The process commences in late spring when the first crops of fruit come into season, usually strawberries. The ripe, unblemished berries are macerated with half their volume in sugar, added to a stoneware crock, and submerged in dark rum or brandy. The process continues throughout the summer as fruit comes into season, culminating in the autumn with apples and pears. After the last of the fruit has been added to the pot, the rumtopf sits idly by for a month or two and then is ladled up in December.
As a way of preserving summer fruits, rumtopf offers something more than making jam. "Putting up fruit in alcohol preserves a different kind of character to the fruit. You pull a different range of flavors. You have this complex thing going on where, if you do it right, the fruit lends something to the liquor and the liquor lends something to the fruit. It makes it a very adult thing," explains Francis Schott of Catherine Lombardi and Stage Left restaurants in New Brunswick, New Jersey, who preserves Jersey-fresh fruits in spirits, scented with spices, each summer for use in the restaurants' bars.
Another benefit of putting up fruit in liquor is that it is less risky than canning. Alcohol is an effective preservative, and together with the high acidity of the fruit and the added sugar, it creates conditions inhospitable to unwanted microbes. In addition, the rumtopf is an aerobic environment, since there isn't a perfect seal on the crock, which means the potential for botulism is minimized. You will need, however, to cover the pot (a plate will do if the crock has no lid), to limit evaporation and maintain a clean environment. And the fruit must be weighted down with a small plate so it stays submerged and won't spoil.
As with homemade jams, the rum-based cordial is much sweeter than the fruit itself. It might be tempting to cut back on the sugar. Don't! Sugar plays a vital role, not only in the preservation process but also in the development of flavor. Schott learned from experience that the sugar is necessary. Without the presence of sugar, alcohol would draw all the flavor from the fruit, rendering it flavorless mush. The goal is to have both a fruity cordial and boozy fruit.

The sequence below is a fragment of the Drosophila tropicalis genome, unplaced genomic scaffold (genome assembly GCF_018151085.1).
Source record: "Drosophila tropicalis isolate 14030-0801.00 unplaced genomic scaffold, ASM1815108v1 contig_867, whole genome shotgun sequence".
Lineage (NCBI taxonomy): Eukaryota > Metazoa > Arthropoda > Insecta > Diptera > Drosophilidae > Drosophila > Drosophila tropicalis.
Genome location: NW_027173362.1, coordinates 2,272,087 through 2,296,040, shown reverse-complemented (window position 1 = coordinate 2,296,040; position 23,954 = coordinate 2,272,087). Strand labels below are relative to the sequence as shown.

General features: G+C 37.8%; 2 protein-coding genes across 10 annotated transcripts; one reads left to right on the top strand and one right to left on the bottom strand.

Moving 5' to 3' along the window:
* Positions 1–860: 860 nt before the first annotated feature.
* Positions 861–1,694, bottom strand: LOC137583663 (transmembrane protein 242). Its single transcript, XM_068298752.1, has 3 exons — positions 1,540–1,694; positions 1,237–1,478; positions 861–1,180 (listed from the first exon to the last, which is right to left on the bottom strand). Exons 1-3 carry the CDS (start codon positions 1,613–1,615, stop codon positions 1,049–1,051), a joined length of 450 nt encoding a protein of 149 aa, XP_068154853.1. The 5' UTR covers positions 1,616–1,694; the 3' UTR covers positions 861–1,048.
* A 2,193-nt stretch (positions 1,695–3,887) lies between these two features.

It's tempting to choose an economical spirit to keep costs down. Again, don't! Just as you shouldn't add a piece of fruit to the rumpot that you wouldn't eat out of hand, don't pour a rum into the crock that you wouldn't drink straight. You don't need something high-end, but select something decent and at least 80 proof, which prevents the fruit from fermenting. Choose an organic rum, such as Papagayo or Crusoe brands, which are made from organic sugarcane.
Rumtopf is not an inexpensive project, due to the quantity of alcohol and fresh fruit, but you can put both to luxurious use as a festive party centerpiece. And the taste of summer fruits in spirits in wintertime is simply priceless.
Basic Recipe for Rumtopf
The following fills a 2-gallon crock. You can certainly halve or quarter this recipe and use a smaller jar. Select whichever fruits are in season where you live, but note that melons don't work well.
3 cups strawberries, hulled
2 cups each, 8-14 different ripe and unblemished fruits*
9 1/2 - 15 1/2 cups sugar (1 cup for every 2 cups of fruit)
2 liters organic dark rum or brandy, at least 80 proof
*Suggestions: apples (cored and sliced); apricots (pitted and sliced); beach plums (pitted); blackberries; blueberries (pierced); cherries (pitted); currants, red and black (pierced); figs (sliced); gooseberries; nectarines (pitted and sliced); peaches (pitted and sliced); pears (cored and sliced); plums (pitted and sliced); raspberries
1. When a crop of fruit comes into season, wash and prepare the fruit as directed. Put the fruit in a bowl and toss gently with half its volume in sugar. Let the fruit macerate at room temperature for 30 minutes or even overnight.
2. Add the fruit with its juices and sugar to the crock. Pour enough rum or brandy into the crock to cover the fruit. Place a small plate atop the fruit to keep it submerged. Cover the crock with its lid or a plate and keep in a cool place.
3. When the next fruit comes into season, follow the same process, making sure that there's enough rum or brandy to cover all the fruit and that the fruit stays submerged.
4. After the last fruits come into season, let the rumtopf sit for a month or two. Then drink the cordial and eat the fruit.
Originally published in Organic Gardening Magazine, Oct/Nov 2013